Notes for Collection of Sand - essays by Italo Calvino

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history obscura vision books

Collection of Sand is a collection of book reviews, exhibition reviews and travelogues that Italo Calvino wrote in the 70’s and 80’s. The quality varies. The best of them are unsurprisingly ekphrastic essays where Calvino described gardens, historical sites, and paintings in exquisite details. Those where he tried to regurgitate scientific or historical knowledge from academic books are less inspiring. But still, it is the variety of things that Calvino cared to write about that charms. I haven’t encountered another book that talks about so many arcane things in one place. The vast majority of the notes that I made below have no relevance to anything that I do. Sometimes it just feels good to indulge myself to read about random subjects such as… the first giraffe in Paris…

In 2015, I visited Museo Galileo in Florence. I became facscinated by a beautiful world map in a room about navigation, and I vaguely remembered that it was mentioned in Collection of Sand. A quick consultation with the ebook in my phone… and indeed, it was the Fra Mauro 1450 world map (a replica, that is), described in an essay titled The traveller in the map. It was apparently the first map that made Europe looked so small. The museum also displayed some anatomical models by Clemente Susini - who was mentioned in The museum of wax monsters. This was the only time in my life that I saw some of the things that Calvino wrote about.

I. Exhibitions - Explorations

Collection of sand

Calvino wondered why anyone would be interested in collecting sands, in an exhibition in Paris about bizarre collections.

How new the new world was?

If a New World were discovered now, would we be able to see it? Calvino went to an exhibition called America Seen by Europe.

  • Giuliano Dati - 15th century Florentine poet, who translated Columbus’s letter on the first voyage. The engravings from this book were among the earliest depictions of the New World in Europe
  • Amerigo Vespucci - Italian explorer, who published early reports about America. The word America means Amerigo’s Land
  • John White - 16th century colonist and artist. First attempt to establish an English colony in the new world
  • Albert Eckhout - 17th century Dutch painter, one of the first European artists to paint scenes about America
  • Frans Post - dutch painter, one of the first European artists to paint American landscapes
  • Stefano della Bella - Florentine printmaker

The traveller in the map

In an exhibition called Maps and Images of the Earth, Calvino mused about narratives in maps.

  • Tabula Peutingeriana - a 13th century illustration of the road network of the Roman Empire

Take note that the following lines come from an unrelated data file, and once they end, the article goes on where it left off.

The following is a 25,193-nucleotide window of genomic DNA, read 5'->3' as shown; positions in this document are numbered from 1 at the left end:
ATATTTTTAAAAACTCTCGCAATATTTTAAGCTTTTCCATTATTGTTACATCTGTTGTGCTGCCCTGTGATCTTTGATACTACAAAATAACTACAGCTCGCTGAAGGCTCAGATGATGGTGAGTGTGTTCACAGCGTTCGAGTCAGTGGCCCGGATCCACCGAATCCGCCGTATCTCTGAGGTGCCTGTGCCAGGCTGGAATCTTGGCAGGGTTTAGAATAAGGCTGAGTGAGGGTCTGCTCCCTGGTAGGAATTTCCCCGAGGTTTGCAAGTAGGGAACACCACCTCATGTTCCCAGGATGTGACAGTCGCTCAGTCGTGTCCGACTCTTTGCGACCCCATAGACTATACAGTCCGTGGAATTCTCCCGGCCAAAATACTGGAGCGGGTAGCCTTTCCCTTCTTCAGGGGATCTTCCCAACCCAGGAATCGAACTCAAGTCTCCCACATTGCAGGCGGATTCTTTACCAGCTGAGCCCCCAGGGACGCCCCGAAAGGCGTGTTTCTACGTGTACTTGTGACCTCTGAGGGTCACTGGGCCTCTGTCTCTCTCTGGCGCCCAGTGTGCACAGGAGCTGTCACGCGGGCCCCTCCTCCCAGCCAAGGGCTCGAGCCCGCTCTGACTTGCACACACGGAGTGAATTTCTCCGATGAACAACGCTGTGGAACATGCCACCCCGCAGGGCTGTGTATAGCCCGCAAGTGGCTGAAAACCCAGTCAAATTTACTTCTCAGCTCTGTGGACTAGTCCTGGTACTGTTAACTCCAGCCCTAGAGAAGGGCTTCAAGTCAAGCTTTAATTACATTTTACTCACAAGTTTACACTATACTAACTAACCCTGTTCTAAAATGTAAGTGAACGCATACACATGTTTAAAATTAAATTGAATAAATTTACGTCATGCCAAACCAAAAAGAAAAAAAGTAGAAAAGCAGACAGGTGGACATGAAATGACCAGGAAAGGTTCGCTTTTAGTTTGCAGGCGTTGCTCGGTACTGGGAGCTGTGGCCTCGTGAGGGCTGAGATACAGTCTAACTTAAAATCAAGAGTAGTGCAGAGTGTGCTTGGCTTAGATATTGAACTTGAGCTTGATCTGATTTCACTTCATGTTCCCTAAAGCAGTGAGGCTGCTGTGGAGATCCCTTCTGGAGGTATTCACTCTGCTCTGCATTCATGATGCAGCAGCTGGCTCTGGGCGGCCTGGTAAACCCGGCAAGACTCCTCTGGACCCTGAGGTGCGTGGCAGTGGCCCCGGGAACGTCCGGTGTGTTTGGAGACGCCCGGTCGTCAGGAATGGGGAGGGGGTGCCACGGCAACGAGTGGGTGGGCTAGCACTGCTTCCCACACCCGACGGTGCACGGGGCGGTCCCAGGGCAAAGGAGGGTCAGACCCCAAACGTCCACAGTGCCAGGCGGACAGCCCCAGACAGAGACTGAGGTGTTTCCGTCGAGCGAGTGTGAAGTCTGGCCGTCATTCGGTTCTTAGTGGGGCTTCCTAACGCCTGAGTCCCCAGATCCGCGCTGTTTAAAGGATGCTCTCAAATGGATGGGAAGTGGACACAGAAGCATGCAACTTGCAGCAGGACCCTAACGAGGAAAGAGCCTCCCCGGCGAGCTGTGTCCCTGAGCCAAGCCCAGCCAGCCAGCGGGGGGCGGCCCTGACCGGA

• John Ogilby published the first british road atlas in 1675
  • Abraham Cresques 14th-century cartographer from Palma, Majorca (then part of the Crown of Aragon), who made the Catalan Atlas
  • Muhammad al-Idrisi - made the medieval world map Tabula Rogeriana
  • Codex Boturini - Aztec codex that tells the story of the Aztec Exodus - which took place between 1100 to 1135 - all the way to the promised land, which is today’s Mexico City
  • Vincenzo Coronelli made a globe for Louis XIV
  • Cassini map- the first topographic and geometric map established of the Kingdom of France as a whole. Note: this Cassini is César-François Cassini de Thury, the grandson of the more famous Giovanni Domenico Cassini who discovered the satellites of Saturn
  • Fra Mauro map - a map of the world made around 1450 by the Italian cartographer Fra Mauro
  • Map of the lagoon of Venice - 17th century by Antonio Vestri
  • Opicinus de Canistris - an Italian priest, writer, mystic, and cartographer who generated a number of unusual writings and fantastic cosmological diagrams
  • Madeleine de Scudéry - French writer who invented Map of Tendre, an allegorical map of an imaginary land

The museum of wax monsters

Calvino visited a reconstruction of Dr. Spitzner’s anatomical wax museum - a fairground attraction of the 19th century Belgium.

The dragon tradition

Surprisingly this essay has little to do with dragons! It’s about an exhibition tracing the origins of ethnographical discovery of France in Enlightenment.

  • Denis Diderot - French philosopher, prominent figure of Enlightenment
  • Abbé Grégoire - French Catholic priest, advocator of a unified French language

Before the alphabet

In an exhibition about the birth of writing, Calvino learned about cuneiform writing and Egyptian hieroglyphs.

An exhibition about modern folklore.